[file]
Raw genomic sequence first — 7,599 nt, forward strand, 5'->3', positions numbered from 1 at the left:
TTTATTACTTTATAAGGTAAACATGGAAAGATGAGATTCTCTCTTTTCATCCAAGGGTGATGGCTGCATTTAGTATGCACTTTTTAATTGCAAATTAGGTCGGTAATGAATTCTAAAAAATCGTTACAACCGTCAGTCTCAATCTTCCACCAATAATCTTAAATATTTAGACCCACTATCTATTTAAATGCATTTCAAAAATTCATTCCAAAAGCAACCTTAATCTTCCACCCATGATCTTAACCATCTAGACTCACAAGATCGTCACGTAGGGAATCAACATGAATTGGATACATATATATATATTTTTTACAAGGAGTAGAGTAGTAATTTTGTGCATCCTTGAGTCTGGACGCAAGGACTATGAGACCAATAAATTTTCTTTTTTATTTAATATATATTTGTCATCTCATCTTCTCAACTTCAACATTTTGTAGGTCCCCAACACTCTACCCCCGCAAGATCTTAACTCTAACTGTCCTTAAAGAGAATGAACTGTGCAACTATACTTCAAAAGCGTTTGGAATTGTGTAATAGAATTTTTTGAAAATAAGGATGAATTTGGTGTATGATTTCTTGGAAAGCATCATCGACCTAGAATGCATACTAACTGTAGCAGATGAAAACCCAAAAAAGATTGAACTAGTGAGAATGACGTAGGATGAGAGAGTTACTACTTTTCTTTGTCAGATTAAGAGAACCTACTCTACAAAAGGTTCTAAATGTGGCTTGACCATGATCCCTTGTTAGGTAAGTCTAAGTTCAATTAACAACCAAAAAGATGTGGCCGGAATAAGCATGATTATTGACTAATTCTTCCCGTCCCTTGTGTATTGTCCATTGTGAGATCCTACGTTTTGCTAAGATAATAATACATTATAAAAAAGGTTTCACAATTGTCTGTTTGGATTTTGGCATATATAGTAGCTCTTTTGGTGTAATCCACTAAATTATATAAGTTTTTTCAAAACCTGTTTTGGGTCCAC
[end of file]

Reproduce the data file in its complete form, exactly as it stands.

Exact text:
Raw genomic sequence first — 7,599 nt, forward strand, 5'->3', positions numbered from 1 at the left:
TTTATTACTTTATAAGGTAAACATGGAAAGATGAGATTCTCTCTTTTCATCCAAGGGTGATGGCTGCATTTAGTATGCACTTTTTAATTGCAAATTAGGTCGGTAATGAATTCTAAAAAATCGTTACAACCGTCAGTCTCAATCTTCCACCAATAATCTTAAATATTTAGACCCACTATCTATTTAAATGCATTTCAAAAATTCATTCCAAAAGCAACCTTAATCTTCCACCCATGATCTTAACCATCTAGACTCACAAGATCGTCACGTAGGGAATCAACATGAATTGGATACATATATATATATTTTTTACAAGGAGTAGAGTAGTAATTTTGTGCATCCTTGAGTCTGGACGCAAGGACTATGAGACCAATAAATTTTCTTTTTTATTTAATATATATTTGTCATCTCATCTTCTCAACTTCAACATTTTGTAGGTCCCCAACACTCTACCCCCGCAAGATCTTAACTCTAACTGTCCTTAAAGAGAATGAACTGTGCAACTATACTTCAAAAGCGTTTGGAATTGTGTAATAGAATTTTTTGAAAATAAGGATGAATTTGGTGTATGATTTCTTGGAAAGCATCATCGACCTAGAATGCATACTAACTGTAGCAGATGAAAACCCAAAAAAGATTGAACTAGTGAGAATGACGTAGGATGAGAGAGTTACTACTTTTCTTTGTCAGATTAAGAGAACCTACTCTACAAAAGGTTCTAAATGTGGCTTGACCATGATCCCTTGTTAGGTAAGTCTAAGTTCAATTAACAACCAAAAAGATGTGGCCGGAATAAGCATGATTATTGACTAATTCTTCCCGTCCCTTGTGTATTGTCCATTGTGAGATCCTACGTTTTGCTAAGATAATAATACATTATAAAAAAGGTTTCACAATTGTCTGTTTGGATTTTGGCATATATAGTAGCTCTTTTGGTGTAATCCACTAAATTATATAAGTTTTTTCAAAACCTGTTTTGGGTCCAC